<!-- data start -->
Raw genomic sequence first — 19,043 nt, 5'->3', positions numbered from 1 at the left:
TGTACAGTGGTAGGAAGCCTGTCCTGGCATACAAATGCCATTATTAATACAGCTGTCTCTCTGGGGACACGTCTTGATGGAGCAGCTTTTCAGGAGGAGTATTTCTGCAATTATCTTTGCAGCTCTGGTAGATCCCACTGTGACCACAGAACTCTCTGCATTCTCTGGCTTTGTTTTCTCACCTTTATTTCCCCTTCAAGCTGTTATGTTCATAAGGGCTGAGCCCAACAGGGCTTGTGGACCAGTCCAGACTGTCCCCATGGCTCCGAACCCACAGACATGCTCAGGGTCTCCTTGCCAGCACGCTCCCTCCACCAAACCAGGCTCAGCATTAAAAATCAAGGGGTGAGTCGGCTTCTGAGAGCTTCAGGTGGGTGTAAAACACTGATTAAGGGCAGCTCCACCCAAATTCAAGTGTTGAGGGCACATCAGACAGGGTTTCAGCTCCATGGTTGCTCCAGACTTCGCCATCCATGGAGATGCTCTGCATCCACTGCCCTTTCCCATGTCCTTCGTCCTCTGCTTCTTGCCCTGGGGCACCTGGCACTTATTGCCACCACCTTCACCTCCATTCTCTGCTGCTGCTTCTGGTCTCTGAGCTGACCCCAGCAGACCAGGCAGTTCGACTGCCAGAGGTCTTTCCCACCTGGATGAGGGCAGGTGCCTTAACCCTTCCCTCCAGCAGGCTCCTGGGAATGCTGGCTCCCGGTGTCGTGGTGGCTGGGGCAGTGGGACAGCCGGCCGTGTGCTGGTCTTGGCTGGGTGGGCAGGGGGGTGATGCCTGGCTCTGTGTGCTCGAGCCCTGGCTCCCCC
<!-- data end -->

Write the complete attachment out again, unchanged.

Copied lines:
Raw genomic sequence first — 19,043 nt, 5'->3', positions numbered from 1 at the left:
TGTACAGTGGTAGGAAGCCTGTCCTGGCATACAAATGCCATTATTAATACAGCTGTCTCTCTGGGGACACGTCTTGATGGAGCAGCTTTTCAGGAGGAGTATTTCTGCAATTATCTTTGCAGCTCTGGTAGATCCCACTGTGACCACAGAACTCTCTGCATTCTCTGGCTTTGTTTTCTCACCTTTATTTCCCCTTCAAGCTGTTATGTTCATAAGGGCTGAGCCCAACAGGGCTTGTGGACCAGTCCAGACTGTCCCCATGGCTCCGAACCCACAGACATGCTCAGGGTCTCCTTGCCAGCACGCTCCCTCCACCAAACCAGGCTCAGCATTAAAAATCAAGGGGTGAGTCGGCTTCTGAGAGCTTCAGGTGGGTGTAAAACACTGATTAAGGGCAGCTCCACCCAAATTCAAGTGTTGAGGGCACATCAGACAGGGTTTCAGCTCCATGGTTGCTCCAGACTTCGCCATCCATGGAGATGCTCTGCATCCACTGCCCTTTCCCATGTCCTTCGTCCTCTGCTTCTTGCCCTGGGGCACCTGGCACTTATTGCCACCACCTTCACCTCCATTCTCTGCTGCTGCTTCTGGTCTCTGAGCTGACCCCAGCAGACCAGGCAGTTCGACTGCCAGAGGTCTTTCCCACCTGGATGAGGGCAGGTGCCTTAACCCTTCCCTCCAGCAGGCTCCTGGGAATGCTGGCTCCCGGTGTCGTGGTGGCTGGGGCAGTGGGACAGCCGGCCGTGTGCTGGTCTTGGCTGGGTGGGCAGGGGGGTGATGCCTGGCTCTGTGTGCTCGAGCCCTGGCTCCCCC